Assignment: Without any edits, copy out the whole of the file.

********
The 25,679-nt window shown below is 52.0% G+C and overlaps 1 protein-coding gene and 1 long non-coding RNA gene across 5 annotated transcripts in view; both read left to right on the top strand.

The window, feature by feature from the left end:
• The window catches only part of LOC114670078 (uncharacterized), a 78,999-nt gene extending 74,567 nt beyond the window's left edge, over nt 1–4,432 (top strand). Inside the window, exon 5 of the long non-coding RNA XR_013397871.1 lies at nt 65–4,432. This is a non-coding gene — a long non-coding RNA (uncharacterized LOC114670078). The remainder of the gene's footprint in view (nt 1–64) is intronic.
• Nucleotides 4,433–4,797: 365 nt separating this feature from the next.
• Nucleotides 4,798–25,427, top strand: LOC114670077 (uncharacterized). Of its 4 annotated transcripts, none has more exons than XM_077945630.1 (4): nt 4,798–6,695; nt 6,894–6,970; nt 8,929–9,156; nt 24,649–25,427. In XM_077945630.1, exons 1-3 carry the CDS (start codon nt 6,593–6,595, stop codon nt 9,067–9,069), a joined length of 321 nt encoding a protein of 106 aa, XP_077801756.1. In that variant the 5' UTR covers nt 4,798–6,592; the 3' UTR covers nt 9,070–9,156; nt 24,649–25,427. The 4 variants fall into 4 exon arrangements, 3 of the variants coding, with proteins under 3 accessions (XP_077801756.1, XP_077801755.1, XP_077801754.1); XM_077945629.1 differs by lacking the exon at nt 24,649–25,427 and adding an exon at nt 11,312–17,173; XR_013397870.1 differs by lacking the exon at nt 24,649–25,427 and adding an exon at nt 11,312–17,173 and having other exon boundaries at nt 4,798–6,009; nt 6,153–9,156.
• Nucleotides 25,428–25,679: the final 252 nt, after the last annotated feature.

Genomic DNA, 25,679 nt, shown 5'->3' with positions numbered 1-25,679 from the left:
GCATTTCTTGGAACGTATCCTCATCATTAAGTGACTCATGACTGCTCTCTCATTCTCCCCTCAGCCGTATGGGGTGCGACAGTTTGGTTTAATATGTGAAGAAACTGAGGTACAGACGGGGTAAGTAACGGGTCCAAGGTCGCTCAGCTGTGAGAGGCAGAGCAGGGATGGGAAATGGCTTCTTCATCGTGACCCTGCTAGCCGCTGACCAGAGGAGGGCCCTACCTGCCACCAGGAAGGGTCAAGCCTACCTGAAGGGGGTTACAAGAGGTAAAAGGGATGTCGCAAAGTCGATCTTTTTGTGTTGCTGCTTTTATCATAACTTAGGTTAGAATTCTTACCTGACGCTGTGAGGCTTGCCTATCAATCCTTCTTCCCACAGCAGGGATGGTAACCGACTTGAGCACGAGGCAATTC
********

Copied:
The 25,679-nt window shown below is 52.0% G+C and overlaps 1 protein-coding gene and 1 long non-coding RNA gene across 5 annotated transcripts in view; both read left to right on the top strand.

The window, feature by feature from the left end:
• The window catches only part of LOC114670078 (uncharacterized), a 78,999-nt gene extending 74,567 nt beyond the window's left edge, over nt 1–4,432 (top strand). Inside the window, exon 5 of the long non-coding RNA XR_013397871.1 lies at nt 65–4,432. This is a non-coding gene — a long non-coding RNA (uncharacterized LOC114670078). The remainder of the gene's footprint in view (nt 1–64) is intronic.
• Nucleotides 4,433–4,797: 365 nt separating this feature from the next.
• Nucleotides 4,798–25,427, top strand: LOC114670077 (uncharacterized). Of its 4 annotated transcripts, none has more exons than XM_077945630.1 (4): nt 4,798–6,695; nt 6,894–6,970; nt 8,929–9,156; nt 24,649–25,427. In XM_077945630.1, exons 1-3 carry the CDS (start codon nt 6,593–6,595, stop codon nt 9,067–9,069), a joined length of 321 nt encoding a protein of 106 aa, XP_077801756.1. In that variant the 5' UTR covers nt 4,798–6,592; the 3' UTR covers nt 9,070–9,156; nt 24,649–25,427. The 4 variants fall into 4 exon arrangements, 3 of the variants coding, with proteins under 3 accessions (XP_077801756.1, XP_077801755.1, XP_077801754.1); XM_077945629.1 differs by lacking the exon at nt 24,649–25,427 and adding an exon at nt 11,312–17,173; XR_013397870.1 differs by lacking the exon at nt 24,649–25,427 and adding an exon at nt 11,312–17,173 and having other exon boundaries at nt 4,798–6,009; nt 6,153–9,156.
• Nucleotides 25,428–25,679: the final 252 nt, after the last annotated feature.

Genomic DNA, 25,679 nt, shown 5'->3' with positions numbered 1-25,679 from the left:
GCATTTCTTGGAACGTATCCTCATCATTAAGTGACTCATGACTGCTCTCTCATTCTCCCCTCAGCCGTATGGGGTGCGACAGTTTGGTTTAATATGTGAAGAAACTGAGGTACAGACGGGGTAAGTAACGGGTCCAAGGTCGCTCAGCTGTGAGAGGCAGAGCAGGGATGGGAAATGGCTTCTTCATCGTGACCCTGCTAGCCGCTGACCAGAGGAGGGCCCTACCTGCCACCAGGAAGGGTCAAGCCTACCTGAAGGGGGTTACAAGAGGTAAAAGGGATGTCGCAAAGTCGATCTTTTTGTGTTGCTGCTTTTATCATAACTTAGGTTAGAATTCTTACCTGACGCTGTGAGGCTTGCCTATCAATCCTTCTTCCCACAGCAGGGATGGTAACCGACTTGAGCACGAGGCAATTC